In our everyday discourse on development in Bangladesh, many drivers of growth are discussed. But the role of two 'R's -- Remittances and Readymade Garments (RMG) -- seems to steal the show. These two sectors have grown very fast in recent decades in the wake of abundant labour supply lowering its price. But the 'comparative advantage' that Bangladesh is believed to enjoy may soon cease.
There are many reasons. Few, however, need mention. First, technological advancement sweeping the world could produce devices as a cheaper substitute of labour. Second, an increased demand for skilled labour might spring from change in income and consumption pattern; the middle-income syndrome may ask for quality product. Third, Donald Trump's restricted trade and migration policies could also cast a cloud on the horizon of the 'R's. Again, the next generation growing up with significantly more educational opportunity and connectivity than their parents, may not want the same jobs that their parents were willing to do.
There has been an interesting and insightful presentation on these issues by Dr Muhamamad Musa (Executive Director, BRAC). The main purpose of his arguments, drawn upon anecdotal evidences, is to provide a wake-up call to those who are not apprehending the causes and the consequences of the very fast moving world. Muhammad Musa referred to the remarkable observation of Stephen Hawking regarding technological transformation and its ramifications thereupon: "The automation of factories has already decimated jobs in traditional manufacturing, and the rise of artificial intelligence is likely to extend this job destruction deep into the middle classes, with only the most caring, creative or supervisory roles remaining." The speed of change in Bangladesh will also be great. In 1990, none of us knew that we'd one day carry in our pocket a device that served as a phone, camera, TV, credit card and much more. Yet here we are. What changes will come in the coming years that we cannot yet predict. What skills will be required to survive in the coming world? The World Economic Forum recently forecast that about two-thirds of children entering primary schools now will work in jobs that currently don't exist. Meantime, many business leaders and governments have been talking about "the jobless economy," possibly with an oblique reference to Alibaba's fast growing empire of trade and business without boundary.
The author strongly feels that these changes are happening fast, and will come to Bangladesh when the prices will fall enough to justify the initial investments. The Changing Precision Technology Company manufactures parts for mobile phones. It has 60 robot arms that work on 10 production lines that run 24 hours a day, 7 days a week. Each production line has 3 human workers who monitor the robots. Before these new robots arrived, the factory needed 650 human workers. Now it just needs 30. Since the factory laid off 95 per cent of its workers, and handed over the task of manufacturing to the machines, its defect rate has dropped by 400 per cent, and its overall output has nearly tripled. More production, fewer people….And keep in mind - we're not talking about the US, where the human manufacturing workers earn an average of $20 per hour. We're talking about China, where the average factory worker makes close to $2.0 per hour.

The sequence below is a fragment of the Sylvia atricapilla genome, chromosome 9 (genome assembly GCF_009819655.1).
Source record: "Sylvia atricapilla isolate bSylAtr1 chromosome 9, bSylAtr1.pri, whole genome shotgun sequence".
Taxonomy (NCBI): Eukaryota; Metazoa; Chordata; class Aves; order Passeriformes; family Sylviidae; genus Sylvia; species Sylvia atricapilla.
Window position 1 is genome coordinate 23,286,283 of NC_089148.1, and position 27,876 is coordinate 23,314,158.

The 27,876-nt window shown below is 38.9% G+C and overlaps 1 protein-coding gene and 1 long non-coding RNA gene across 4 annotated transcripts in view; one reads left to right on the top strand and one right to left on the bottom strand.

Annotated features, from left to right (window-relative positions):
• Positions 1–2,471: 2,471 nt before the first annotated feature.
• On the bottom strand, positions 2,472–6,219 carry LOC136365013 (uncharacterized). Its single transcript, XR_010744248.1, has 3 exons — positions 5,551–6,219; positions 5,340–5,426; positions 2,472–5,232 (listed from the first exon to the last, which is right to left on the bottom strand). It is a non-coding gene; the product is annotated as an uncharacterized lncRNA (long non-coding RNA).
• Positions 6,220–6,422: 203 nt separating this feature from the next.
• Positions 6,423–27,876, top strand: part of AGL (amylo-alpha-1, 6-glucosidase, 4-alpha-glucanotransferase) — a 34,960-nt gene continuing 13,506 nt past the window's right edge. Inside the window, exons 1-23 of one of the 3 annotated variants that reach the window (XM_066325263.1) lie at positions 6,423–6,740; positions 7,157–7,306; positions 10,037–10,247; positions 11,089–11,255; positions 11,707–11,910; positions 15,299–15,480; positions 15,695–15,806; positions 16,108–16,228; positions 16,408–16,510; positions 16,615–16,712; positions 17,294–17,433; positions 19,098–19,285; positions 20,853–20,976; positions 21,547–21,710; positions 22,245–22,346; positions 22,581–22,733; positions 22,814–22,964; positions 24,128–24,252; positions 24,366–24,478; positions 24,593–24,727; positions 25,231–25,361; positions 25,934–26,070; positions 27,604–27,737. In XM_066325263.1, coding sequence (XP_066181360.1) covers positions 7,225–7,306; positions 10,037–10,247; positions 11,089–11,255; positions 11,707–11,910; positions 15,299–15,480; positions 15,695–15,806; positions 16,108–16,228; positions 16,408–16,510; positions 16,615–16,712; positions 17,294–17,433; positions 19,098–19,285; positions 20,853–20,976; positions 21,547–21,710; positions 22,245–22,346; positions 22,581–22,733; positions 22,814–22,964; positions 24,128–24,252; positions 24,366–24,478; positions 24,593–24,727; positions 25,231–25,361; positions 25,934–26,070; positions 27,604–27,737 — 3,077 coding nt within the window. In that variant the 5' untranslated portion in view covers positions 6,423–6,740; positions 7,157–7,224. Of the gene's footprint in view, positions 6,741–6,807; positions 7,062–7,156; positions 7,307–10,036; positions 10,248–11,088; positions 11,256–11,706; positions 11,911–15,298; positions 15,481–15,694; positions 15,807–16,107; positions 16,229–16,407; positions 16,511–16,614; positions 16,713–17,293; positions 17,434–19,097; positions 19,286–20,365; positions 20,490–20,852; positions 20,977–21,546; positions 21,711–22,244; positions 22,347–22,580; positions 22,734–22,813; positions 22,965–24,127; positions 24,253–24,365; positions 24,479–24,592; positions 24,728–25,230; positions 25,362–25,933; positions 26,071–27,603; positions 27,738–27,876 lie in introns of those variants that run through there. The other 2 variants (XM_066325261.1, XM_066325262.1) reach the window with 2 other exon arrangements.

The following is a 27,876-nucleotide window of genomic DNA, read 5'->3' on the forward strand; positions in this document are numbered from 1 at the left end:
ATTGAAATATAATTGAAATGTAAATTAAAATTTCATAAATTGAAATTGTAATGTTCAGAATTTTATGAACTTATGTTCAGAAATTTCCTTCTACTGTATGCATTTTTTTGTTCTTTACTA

A recent market research report by Boston Consulting Group concluded that although Bangladesh remains synonymous with poverty, it is time to take a new look at this land of 160 million poised to become one of the world's next great growth markets for discretionary consumption. The report says, "Although the number of middle-class and affluent consumers in Bangladesh remains small compared with those of other big emerging markets in Asia, Bangladesh is one of the fastest-growing markets worldwide. We project that, each year for the next decade, the annual income of around 2.0 million additional Bangladeshis will reach $5,000 or more. That means that they will be earning enough to afford goods that offer convenience and luxury, such as air conditioners, imported shampoos, and cosmetics. And although half of Bangladeshis still live at the so-called bottom of the pyramid, economists estimate that another 30 million to 40 million will make the leap from poverty to the entry rungs of the middle class by 2025."
According to Musa, these trends mean that there are huge opportunities for entrepreneurs right now. Designing innovative, targeted products, particularly those with locally sourced materials, not only benefits entrepreneurs, but also fosters new value chains that benefit many more along the way. Because so many of the new consumers will be emerging at the bottom of the pyramid, the real opportunities are in pro-poor products, and hopefully inclusive in value chains. These markets could be self-reinforcing, mutually beneficial systems too-if the poor are participating in the value chains and benefiting financially, their spending increases, spurring greater economic opportunity for entrepreneurs. There are social spillovers of these trends too-potentially greater societal cohesion, tolerance and appreciation for diversity and so forth.
Bangladesh may not embrace an entrepreneurial culture, and foreign companies will of course compete fiercely for a growing market share. But there is an opportunity to build up entrepreneurship-cultivating the right skill set, instilling passion, promoting the social value-to create an inclusive local market to be reckoned with.
-- The writer, a former Professor of Economics at Jahangirnagar University, is
Chair, Department of Economics and Social Science (ESS), BRAC University.
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